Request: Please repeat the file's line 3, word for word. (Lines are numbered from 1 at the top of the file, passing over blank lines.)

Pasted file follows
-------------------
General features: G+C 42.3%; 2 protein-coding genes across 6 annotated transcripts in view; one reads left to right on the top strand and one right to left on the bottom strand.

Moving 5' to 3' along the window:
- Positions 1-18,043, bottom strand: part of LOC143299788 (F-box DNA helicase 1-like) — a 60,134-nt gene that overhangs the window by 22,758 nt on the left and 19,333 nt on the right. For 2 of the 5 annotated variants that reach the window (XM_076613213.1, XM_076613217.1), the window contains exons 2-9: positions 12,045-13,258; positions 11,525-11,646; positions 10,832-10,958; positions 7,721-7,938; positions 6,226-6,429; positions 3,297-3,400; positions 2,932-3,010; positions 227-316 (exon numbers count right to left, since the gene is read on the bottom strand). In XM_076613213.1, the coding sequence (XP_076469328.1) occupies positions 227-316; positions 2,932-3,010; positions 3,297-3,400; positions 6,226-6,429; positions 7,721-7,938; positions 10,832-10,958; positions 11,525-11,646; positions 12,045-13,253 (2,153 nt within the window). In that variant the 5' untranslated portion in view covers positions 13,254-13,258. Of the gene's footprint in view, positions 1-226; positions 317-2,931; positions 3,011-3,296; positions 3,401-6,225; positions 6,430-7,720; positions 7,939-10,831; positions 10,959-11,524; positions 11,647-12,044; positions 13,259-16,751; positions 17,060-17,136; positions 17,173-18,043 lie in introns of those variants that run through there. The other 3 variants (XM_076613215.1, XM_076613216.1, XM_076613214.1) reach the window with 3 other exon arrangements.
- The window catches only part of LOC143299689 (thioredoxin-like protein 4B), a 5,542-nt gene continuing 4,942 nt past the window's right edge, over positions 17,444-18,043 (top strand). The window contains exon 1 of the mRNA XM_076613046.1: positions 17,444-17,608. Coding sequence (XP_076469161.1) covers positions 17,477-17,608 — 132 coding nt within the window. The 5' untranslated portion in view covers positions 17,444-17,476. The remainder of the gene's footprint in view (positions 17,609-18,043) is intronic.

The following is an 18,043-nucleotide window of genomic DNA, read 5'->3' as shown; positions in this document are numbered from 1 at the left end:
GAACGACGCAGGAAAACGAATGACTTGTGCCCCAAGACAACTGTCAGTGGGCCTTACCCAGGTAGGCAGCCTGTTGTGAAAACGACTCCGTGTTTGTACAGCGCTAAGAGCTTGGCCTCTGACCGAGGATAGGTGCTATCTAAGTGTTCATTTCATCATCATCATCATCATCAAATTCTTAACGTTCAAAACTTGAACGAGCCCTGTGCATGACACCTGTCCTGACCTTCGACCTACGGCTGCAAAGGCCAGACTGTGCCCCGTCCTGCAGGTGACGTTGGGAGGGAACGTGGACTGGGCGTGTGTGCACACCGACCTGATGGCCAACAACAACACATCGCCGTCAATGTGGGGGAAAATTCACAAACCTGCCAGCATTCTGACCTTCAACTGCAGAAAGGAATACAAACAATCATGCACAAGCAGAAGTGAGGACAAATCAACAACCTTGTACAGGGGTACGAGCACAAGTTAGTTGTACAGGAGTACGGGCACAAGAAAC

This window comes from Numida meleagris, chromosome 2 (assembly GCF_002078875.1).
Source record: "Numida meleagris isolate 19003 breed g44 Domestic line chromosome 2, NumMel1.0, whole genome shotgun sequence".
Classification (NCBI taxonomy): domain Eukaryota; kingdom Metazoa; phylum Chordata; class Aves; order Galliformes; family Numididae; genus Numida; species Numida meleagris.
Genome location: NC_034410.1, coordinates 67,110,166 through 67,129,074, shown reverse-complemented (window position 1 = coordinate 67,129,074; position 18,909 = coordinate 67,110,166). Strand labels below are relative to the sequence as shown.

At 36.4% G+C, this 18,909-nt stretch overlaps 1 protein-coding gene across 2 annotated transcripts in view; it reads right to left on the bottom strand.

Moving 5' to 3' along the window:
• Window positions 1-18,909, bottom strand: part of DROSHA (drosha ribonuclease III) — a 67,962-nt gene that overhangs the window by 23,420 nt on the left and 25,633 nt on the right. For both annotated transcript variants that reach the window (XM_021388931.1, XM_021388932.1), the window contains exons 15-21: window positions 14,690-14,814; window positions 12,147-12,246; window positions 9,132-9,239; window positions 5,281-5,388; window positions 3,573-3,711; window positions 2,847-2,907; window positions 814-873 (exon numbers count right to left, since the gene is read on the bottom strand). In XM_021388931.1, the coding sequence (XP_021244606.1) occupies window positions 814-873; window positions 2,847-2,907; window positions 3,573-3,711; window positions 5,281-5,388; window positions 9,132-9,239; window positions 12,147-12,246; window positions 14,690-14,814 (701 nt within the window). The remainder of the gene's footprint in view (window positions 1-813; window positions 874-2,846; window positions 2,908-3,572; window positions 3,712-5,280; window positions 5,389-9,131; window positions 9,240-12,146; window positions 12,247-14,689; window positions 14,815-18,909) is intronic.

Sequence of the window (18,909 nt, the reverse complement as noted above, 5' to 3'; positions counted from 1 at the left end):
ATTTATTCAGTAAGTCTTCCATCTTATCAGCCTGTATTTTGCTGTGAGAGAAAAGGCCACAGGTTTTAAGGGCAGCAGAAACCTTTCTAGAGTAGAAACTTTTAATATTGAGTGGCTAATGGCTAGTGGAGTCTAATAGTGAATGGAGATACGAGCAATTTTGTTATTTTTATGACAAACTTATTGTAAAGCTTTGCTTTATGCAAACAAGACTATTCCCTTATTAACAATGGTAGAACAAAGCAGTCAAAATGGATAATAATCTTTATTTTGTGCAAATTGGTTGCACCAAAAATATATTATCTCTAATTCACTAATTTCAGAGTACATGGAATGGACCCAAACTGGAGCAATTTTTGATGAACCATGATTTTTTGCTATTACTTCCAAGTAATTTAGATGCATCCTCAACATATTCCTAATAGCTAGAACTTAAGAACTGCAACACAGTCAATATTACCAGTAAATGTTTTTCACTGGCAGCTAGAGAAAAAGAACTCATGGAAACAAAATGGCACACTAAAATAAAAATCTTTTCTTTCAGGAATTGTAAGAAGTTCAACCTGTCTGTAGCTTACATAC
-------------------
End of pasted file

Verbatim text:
- Positions 1-18,043, bottom strand: part of LOC143299788 (F-box DNA helicase 1-like) — a 60,134-nt gene that overhangs the window by 22,758 nt on the left and 19,333 nt on the right. For 2 of the 5 annotated variants that reach the window (XM_076613213.1, XM_076613217.1), the window contains exons 2-9: positions 12,045-13,258; positions 11,525-11,646; positions 10,832-10,958; positions 7,721-7,938; positions 6,226-6,429; positions 3,297-3,400; positions 2,932-3,010; positions 227-316 (exon numbers count right to left, since the gene is read on the bottom strand). In XM_076613213.1, the coding sequence (XP_076469328.1) occupies positions 227-316; positions 2,932-3,010; positions 3,297-3,400; positions 6,226-6,429; positions 7,721-7,938; positions 10,832-10,958; positions 11,525-11,646; positions 12,045-13,253 (2,153 nt within the window). In that variant the 5' untranslated portion in view covers positions 13,254-13,258. Of the gene's footprint in view, positions 1-226; positions 317-2,931; positions 3,011-3,296; positions 3,401-6,225; positions 6,430-7,720; positions 7,939-10,831; positions 10,959-11,524; positions 11,647-12,044; positions 13,259-16,751; positions 17,060-17,136; positions 17,173-18,043 lie in introns of those variants that run through there. The other 3 variants (XM_076613215.1, XM_076613216.1, XM_076613214.1) reach the window with 3 other exon arrangements.